Philippines marks stores safe to entice consumers to go out
A staff member of a restaurant walks past mannequins wearing face masks and face shields displayed inside a restaurant, to simulate seating arrangements when restaurants will once again be allowed to cater to dine-in customers, in a mall in Manila on June 2, 2020, a day after the government eased up quarantine measures aimed at preventing the spread of the COVID-19 novel coronavirus in the country's capital.
AFP/Ted Aljibe

Philippines marks stores safe to entice consumers to go out

Ian Nicolas Cigaral (Philstar.com) - April 23, 2021 - 3:07pm

MANILA, Philippines — Struggling to bring people out of their homes and toward their nearly deserted malls, the Philippines came up with a fix to entice its consumers to go out, dine and shop: place stickers on stores to show they follow health guidelines.

For sure, the so-called “safety seal” is far from being a “COVID-19-free seal” but rather an assurance to customers that while shopping, businesses that host you are compliant with pandemic protocols including wearing of masks and face shields for employees, acrylic barriers in tables, distancing in seats and constant disinfection.

“What the safety seal does is those which has it, at least people are assured even without asking, and even just approaching the establishment, that the place is safe,” Trade Secretary Ramon Lopez said in an online briefing.

The sticker shows a green check mark against a white backdrop over a purple sheet of paper. The following statement is also written over it: “We follow safety and health protocols against Covid-19.” 

That should assure customers that the store passed government inspections, and found observing health standards. Exempted from the rules are health facilities which already apply for separate clearances. Lopez said the seal, which is not mandatory but “encouraged”, would have to be visible at entrances.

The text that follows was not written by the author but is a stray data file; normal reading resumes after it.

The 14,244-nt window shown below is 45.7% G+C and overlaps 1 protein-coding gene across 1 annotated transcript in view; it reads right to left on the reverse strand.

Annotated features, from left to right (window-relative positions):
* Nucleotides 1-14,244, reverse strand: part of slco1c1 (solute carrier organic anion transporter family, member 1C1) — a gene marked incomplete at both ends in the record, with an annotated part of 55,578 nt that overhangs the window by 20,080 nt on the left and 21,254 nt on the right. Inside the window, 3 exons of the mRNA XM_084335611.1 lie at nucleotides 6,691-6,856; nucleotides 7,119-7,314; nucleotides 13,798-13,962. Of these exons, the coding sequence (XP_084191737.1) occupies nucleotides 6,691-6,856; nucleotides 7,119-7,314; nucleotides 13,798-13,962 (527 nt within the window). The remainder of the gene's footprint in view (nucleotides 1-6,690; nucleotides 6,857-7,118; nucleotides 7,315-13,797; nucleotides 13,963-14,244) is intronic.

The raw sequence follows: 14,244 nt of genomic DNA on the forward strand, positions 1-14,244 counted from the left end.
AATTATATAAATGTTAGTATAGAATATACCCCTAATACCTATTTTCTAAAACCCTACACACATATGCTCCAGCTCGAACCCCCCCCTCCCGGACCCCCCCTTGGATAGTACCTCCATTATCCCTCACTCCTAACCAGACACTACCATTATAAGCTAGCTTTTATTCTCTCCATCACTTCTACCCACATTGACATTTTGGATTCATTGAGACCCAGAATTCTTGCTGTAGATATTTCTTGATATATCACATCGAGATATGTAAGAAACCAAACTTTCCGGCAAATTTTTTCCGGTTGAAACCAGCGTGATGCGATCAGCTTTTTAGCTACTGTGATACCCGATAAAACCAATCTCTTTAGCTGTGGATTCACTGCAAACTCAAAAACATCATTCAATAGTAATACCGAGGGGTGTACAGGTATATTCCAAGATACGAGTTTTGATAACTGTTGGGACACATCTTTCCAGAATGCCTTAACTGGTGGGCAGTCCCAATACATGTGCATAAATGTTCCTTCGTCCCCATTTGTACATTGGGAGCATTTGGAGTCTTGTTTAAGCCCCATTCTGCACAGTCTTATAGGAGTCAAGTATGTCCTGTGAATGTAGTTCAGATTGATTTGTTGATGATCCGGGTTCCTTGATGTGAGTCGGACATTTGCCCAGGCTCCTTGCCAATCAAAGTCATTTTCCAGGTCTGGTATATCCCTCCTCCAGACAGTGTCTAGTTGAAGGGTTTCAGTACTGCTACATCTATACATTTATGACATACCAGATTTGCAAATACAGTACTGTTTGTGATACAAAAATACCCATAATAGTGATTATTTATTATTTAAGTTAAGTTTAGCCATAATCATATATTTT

Each seal will be valid for 6 months but may be revoked anytime when a business is found with violation. 

Whether or not the safety seal will be effective on bringing the people safely back outdoors remain to be seen. As it is, even without the government looking over their shoulders all the time, a big majority of 94.7% of establishments in Metro Manila were already found practicing health precautions to fight the deadly disease.

Apart from that, initial government mechanisms to get a good handle of the virus while keeping the economy open have largely failed. Foremost of which was contact tracing using the StaySafe app, which until recently, was owned by a private company. The government had finally acquired it, but issues on data privacy while using the app persists.

That said, the government has no choice but to bank on its legion of consumers to spend again and get the economy going. What’s at stake is something much bigger: a rebound from a record 9.5% gross domestic product slump last year to as much as 6.5-7.5% growth this year. This quarter’s performance already looks ugly, with new COVID-19 infections prompting the return to lockdown of Metro Manila and four nearby urban areas.

“There’s nothing new, we're just reinforcing compliance with safety health protocols,” Interior and Local Government Secretary Eduardo Año said in the same briefing.

“This is a work in progress,” Año said. “This coming May we will see the outcome of our work.”

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